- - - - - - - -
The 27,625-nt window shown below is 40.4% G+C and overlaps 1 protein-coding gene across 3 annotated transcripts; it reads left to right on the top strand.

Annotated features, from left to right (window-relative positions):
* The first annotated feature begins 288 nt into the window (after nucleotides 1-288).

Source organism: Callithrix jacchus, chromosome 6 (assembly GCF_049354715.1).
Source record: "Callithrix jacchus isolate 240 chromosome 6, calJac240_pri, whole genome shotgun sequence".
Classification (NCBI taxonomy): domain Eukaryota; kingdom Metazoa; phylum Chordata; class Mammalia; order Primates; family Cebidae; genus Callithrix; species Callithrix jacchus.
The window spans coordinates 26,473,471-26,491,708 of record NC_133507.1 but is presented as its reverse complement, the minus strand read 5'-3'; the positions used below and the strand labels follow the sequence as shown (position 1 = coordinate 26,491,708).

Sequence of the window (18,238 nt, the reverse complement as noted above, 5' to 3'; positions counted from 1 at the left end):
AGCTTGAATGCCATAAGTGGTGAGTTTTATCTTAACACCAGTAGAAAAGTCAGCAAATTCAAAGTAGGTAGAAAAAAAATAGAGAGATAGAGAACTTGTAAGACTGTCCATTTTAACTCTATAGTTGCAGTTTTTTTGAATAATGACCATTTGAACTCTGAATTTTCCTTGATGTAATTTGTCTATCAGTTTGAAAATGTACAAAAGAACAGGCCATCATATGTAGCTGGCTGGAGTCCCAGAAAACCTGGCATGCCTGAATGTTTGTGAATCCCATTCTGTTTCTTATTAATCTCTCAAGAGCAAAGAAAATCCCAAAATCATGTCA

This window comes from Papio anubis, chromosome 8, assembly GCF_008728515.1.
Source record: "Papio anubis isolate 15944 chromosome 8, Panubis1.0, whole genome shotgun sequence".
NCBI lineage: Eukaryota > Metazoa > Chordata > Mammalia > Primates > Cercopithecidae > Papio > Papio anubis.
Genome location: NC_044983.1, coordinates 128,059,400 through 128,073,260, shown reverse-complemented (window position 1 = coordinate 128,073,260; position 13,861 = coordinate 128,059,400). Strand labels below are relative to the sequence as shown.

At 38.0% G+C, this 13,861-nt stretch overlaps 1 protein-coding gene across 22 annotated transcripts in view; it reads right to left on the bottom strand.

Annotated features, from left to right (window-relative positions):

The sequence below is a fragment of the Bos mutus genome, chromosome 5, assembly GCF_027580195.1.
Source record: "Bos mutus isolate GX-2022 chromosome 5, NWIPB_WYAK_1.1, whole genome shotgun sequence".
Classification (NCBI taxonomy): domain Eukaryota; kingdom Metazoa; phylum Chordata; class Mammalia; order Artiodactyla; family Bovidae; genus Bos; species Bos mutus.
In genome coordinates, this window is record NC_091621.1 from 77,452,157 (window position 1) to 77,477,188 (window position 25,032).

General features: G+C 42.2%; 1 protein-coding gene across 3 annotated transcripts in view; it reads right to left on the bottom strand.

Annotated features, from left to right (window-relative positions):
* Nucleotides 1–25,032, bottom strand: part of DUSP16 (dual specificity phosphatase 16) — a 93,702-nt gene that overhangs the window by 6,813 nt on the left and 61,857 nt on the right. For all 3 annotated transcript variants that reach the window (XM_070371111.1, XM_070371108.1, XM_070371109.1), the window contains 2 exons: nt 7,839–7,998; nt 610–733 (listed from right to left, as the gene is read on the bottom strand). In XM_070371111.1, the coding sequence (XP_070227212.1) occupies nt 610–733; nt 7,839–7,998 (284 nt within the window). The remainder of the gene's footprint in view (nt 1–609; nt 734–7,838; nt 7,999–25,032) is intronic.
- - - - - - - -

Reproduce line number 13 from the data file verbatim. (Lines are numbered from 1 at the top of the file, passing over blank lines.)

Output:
Genome location: NC_044983.1, coordinates 128,059,400 through 128,073,260, shown reverse-complemented (window position 1 = coordinate 128,073,260; position 13,861 = coordinate 128,059,400). Strand labels below are relative to the sequence as shown.